“I had a lot of long clubs into the greens, but hit a lot of
good shots today,” he said. “They were just hard to get close to the pin with
hybrids and long irons.”
While such a round would leave many in the 312-player field
muttering to themselves, few of them would have been asked to participate in a
post-round interview. Thomson’s round was noteworthy mainly because he is the
youngest qualifier in this championship’s history.
“It was a lot of fun, the entire experience was awesome,”
said Thomson, of Pittsford, N.Y. “Started off with a birdie on the first hole
and that was exciting. It was a little bit of a grind, but it was fun.”
Tom Thomson, Will’s father, said his son is taking the
summer in stride.
“He’s just 13, after all,” he said. “We’re trying to not be
dramatic about all the hype.”
Thomson’s summer schedule took an unexpected twist on July 7
when he shot 68-66–134 and was the low qualifier by four strokes in the 36-hole
U.S. Amateur sectional at Mendon Golf Club in Honeoye Falls, N.Y. By doing so,
Thomson displaced Ryota Ito, who played at 14 years, 1 month, 13 days, in 2004,
as the championship’s youngest qualifier. Thompson turns 14 on Sept. 3, making
him 13 years, 11 months and 8 days old as of the championship’s start.
On the evening after Thomson qualified, as father and son
were driving to Niagara Falls, N.Y., to compete in another national junior
championship qualifier, Thomson received an invitation to play in the
prestigious Porter Cup.
“I would say he’s been more excited than nervous about
everything,” Tom Thomson said. “He’s just getting accustomed to being in the
“We want him to enjoy this whole experience. The neat thing,
I think for him, is all the different people associated with golf that he’s
getting to meet.”
In Monday’s opening round, with swing coach Joe Lusardi
carrying his bag, Thomson birdied the 409-yard, par-4 10th hole, his first of
the day. The remaining 17 holes featured one birdie, three bogeys and two
“I was proud of him for hanging in there,” Lusardi said.
Afterward, Thomson was asked what was the biggest difference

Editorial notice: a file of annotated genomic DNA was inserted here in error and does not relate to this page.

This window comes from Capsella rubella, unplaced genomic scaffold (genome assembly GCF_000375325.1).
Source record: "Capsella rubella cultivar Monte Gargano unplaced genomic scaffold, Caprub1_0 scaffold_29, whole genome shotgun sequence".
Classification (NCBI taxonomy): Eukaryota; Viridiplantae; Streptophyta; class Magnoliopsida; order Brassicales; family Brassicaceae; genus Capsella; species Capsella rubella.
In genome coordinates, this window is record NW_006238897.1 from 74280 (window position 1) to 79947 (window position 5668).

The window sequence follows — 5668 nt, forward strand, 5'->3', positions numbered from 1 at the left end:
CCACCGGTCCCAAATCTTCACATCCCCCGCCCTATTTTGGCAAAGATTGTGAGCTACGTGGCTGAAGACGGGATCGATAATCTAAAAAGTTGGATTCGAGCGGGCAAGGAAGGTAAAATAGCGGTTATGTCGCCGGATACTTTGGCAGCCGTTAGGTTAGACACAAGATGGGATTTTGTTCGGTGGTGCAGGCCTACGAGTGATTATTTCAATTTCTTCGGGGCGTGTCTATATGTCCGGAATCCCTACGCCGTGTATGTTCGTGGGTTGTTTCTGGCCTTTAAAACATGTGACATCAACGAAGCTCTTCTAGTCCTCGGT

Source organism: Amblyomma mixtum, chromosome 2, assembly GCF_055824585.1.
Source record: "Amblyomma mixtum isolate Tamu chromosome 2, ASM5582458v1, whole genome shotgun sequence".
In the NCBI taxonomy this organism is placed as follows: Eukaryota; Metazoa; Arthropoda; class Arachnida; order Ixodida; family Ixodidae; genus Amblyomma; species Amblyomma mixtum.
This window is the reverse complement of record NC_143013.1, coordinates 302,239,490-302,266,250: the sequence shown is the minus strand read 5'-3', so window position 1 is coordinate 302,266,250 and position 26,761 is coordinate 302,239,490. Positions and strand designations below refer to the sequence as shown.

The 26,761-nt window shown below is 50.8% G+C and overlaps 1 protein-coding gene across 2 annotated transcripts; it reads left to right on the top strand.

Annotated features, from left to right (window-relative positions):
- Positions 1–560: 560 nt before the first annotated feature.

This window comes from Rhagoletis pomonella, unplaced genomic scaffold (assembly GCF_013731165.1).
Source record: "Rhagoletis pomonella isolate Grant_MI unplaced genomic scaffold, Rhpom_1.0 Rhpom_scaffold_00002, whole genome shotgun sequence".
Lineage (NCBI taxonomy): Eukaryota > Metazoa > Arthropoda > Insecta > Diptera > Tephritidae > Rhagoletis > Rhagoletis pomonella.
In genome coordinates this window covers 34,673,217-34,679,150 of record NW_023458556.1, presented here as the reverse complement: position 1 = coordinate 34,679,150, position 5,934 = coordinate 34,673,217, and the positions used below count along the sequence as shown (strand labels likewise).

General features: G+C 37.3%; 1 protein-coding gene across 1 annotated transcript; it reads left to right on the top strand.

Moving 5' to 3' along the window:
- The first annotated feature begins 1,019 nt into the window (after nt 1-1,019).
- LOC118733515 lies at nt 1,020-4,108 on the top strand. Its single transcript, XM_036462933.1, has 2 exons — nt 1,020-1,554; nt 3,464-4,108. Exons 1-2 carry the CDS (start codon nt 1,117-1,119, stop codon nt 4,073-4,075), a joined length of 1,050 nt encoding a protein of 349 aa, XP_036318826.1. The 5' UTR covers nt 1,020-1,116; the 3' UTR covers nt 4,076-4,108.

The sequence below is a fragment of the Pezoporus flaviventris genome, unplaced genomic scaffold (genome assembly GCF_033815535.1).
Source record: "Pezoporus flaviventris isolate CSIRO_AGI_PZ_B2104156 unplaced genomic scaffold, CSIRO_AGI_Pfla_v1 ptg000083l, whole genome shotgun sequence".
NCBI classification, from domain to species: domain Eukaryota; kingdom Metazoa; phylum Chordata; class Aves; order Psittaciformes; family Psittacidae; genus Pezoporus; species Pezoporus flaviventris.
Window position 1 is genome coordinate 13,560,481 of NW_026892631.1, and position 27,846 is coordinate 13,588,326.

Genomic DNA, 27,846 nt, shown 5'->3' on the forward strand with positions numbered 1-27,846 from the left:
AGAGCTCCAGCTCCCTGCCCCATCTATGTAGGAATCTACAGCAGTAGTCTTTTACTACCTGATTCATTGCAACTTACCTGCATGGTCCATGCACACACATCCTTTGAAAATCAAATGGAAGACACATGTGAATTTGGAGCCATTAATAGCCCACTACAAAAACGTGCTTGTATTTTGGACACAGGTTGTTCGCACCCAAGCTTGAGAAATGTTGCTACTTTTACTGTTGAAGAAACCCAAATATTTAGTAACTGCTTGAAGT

between a nine-hole high school match and the nation’s oldest amateur
championship. The course conditions stood out.
“The length and difficulty of the course is so much more
different, and it’s just a lot tougher,” he said. “The course is literally in
perfect shape and the greens are just amazing. The fairways are awesome and the
rough is great, too.”
The pint-sized Thomson, who stands 5-foot-5 and weighs 117
pounds, began playing golf at age 3, tagging along with his mother, Kathy, to a
nearby nine-hole par-3 course. His family has also hosted amateurs who competed
in the annual Monroe Invitational, a 74-year-old tournament at Monroe Golf Club
in Thomson’s hometown.
“We would have three or four college kids staying with us
for the week,” Tom Thomson said. “Will would hang around them, following them
around the course. He just soaked it up.”
Thomson said he began taking golf “seriously” at age 7 or 8
and began working with Lusardi at age 10. This summer’s schedule, though, was
designed to be low-key.
In fact, Thomson nearly skipped the U.S. Amateur sectional
qualifier. He already had a busy summer leading up to the qualifier and he
debated whether to rest up for the Junior PGA Championship qualifier that was
scheduled for the following day.
“I said maybe you just need a day off,” Tom Thomson said.
“But he wanted to play, so I just said, ‘Go have some fun.’”
Thomson heeded his father’s advice, shooting a career-low 66
in the second round. Thomson said the Mendon course played to approximately
6,800 yards that day.
Thomson realizes he will grow stronger in the years to come,
and that will help to provide the necessary distance to compete consistently
from the back teeing ground. Lusardi believes Thomson is already beyond his
years in some aspects.
“To watch him, the strongest part of his game is how the
thinks his way around the golf course,” Lusardi said. “He never analyzes, he
thinks. Sometimes you forget he’s just 13 years old.”
That is, until he stands alongside the big boys – but not
Hall is a North Carolina-based freelance writer whose work frequently appears
on USGA websites.